‘Tis the season to be anxious

November 26th, 2018 / By Kimberly Lodge, RHIT, CCS

Anxiety is just part of the holiday season, but several different types of anxiety can be experienced during this time of year. Generalized Anxiety (F41.1) starts around Halloween, with just thinking about everything that needs to be done before the holidays: food, presents, decorations, family, etc.  Before we know it, Thanksgiving has arrived and we must decide: Where are we having dinner, who is invited, what foods are we serving, does anyone need a place to stay, is there room to accommodate other family members and what is everyone going to think? 

The Thanksgiving holiday has come and gone, and with it more anxiety. As company arrived, we may have experienced Social Anxiety (F40.11). More worries crept in: Is the house clean enough, is there enough food in the house, is there enough room for everyone, is everyone having a good time, and do we need to do something special for anyone. Compound with more Social Anxiety (F40.11), worries about being judged on everything you do or say, like did you serve the correct food, did you say the right things, did you wear the right outfit. 

At times, it may have even felt like a Panic Attack (F41.0), but more likely it was Other Mixed Anxiety (F40.3), with the feeling you are being judged on everything along with all the other anxieties of the day. After Thanksgiving day, you might have felt drained physically and mentally worn out, only to officially start the holiday shopping season the next day. Dealing with the crowds, shopping centers and even rude people throughout the day may have resulted in a different type of anxiety: Anxiety Hysteria (F41.8).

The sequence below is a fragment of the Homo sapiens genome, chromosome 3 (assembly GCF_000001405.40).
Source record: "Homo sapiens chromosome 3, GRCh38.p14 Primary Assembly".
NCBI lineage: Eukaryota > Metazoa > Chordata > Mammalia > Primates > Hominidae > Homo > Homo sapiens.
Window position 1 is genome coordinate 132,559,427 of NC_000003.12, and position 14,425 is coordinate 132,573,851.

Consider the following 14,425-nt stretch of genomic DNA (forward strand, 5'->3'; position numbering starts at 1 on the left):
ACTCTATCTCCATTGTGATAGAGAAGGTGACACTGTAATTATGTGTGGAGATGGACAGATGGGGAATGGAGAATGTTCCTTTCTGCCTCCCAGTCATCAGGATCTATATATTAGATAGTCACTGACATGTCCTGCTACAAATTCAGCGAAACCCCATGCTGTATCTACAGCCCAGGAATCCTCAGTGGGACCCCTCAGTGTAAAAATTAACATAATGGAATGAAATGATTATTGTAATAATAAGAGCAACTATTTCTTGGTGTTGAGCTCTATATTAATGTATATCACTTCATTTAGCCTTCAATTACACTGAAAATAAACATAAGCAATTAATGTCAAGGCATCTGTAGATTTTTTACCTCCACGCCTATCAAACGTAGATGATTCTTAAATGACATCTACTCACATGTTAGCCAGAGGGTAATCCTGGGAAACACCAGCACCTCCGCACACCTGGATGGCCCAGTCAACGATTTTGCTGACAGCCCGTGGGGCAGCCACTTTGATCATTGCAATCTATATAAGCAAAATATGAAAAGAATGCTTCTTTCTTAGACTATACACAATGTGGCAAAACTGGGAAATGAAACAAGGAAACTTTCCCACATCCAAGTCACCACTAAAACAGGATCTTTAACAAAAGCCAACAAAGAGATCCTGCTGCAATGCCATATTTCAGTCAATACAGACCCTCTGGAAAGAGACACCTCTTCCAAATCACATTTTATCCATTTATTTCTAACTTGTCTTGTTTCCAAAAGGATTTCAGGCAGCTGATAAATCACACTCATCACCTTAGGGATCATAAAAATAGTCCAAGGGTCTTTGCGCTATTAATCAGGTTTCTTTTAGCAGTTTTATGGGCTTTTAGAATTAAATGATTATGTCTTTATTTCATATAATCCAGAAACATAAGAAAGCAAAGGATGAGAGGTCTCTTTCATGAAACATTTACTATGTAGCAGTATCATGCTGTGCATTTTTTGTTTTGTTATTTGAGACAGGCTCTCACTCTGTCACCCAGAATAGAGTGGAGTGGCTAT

Once again, the pre-anxiety surfaces with the arrival of December, along with all the anxieties compounded with the stress of giving and receiving presents and attending holiday parties. 

 Anxietycentre.com describes seven ways to have a “Less Anxious and Stressed Holiday Season”:

  1. Get plenty of sleep – The body does its best repair work when we are asleep.
  2. Take frequent rest breaks – Resting throughout the day can be enough to diffuse and offset a buildup of stress.
  3. Be sensible about what you eat – High sugar foods can stress the body. Eat slower and have smaller portions.
  4. Be mindful of what you drink – Drinks high in sugar, calories and/or alcohol can stress the body.
  5. Enjoy you holiday moment by moment – Don’t spend time thinking about the past or imagining the future, live in the moment.
  6. Reduce your expectations – Do not have unrealistic expectation of the holiday season.
  7. Do what you like to do – You can reduce stress just by doing what YOU like to do and not what others expect.

So, when your heart starts racing, and you’re sweating for no good reason, or the dizziness or nausea sets in, just walk away, take a deep breath and take 15 minutes for yourself. Remember that everyone is feeling the anxiety.

Kimberly Lodge is a coding analyst for 3M Health Information Systems.


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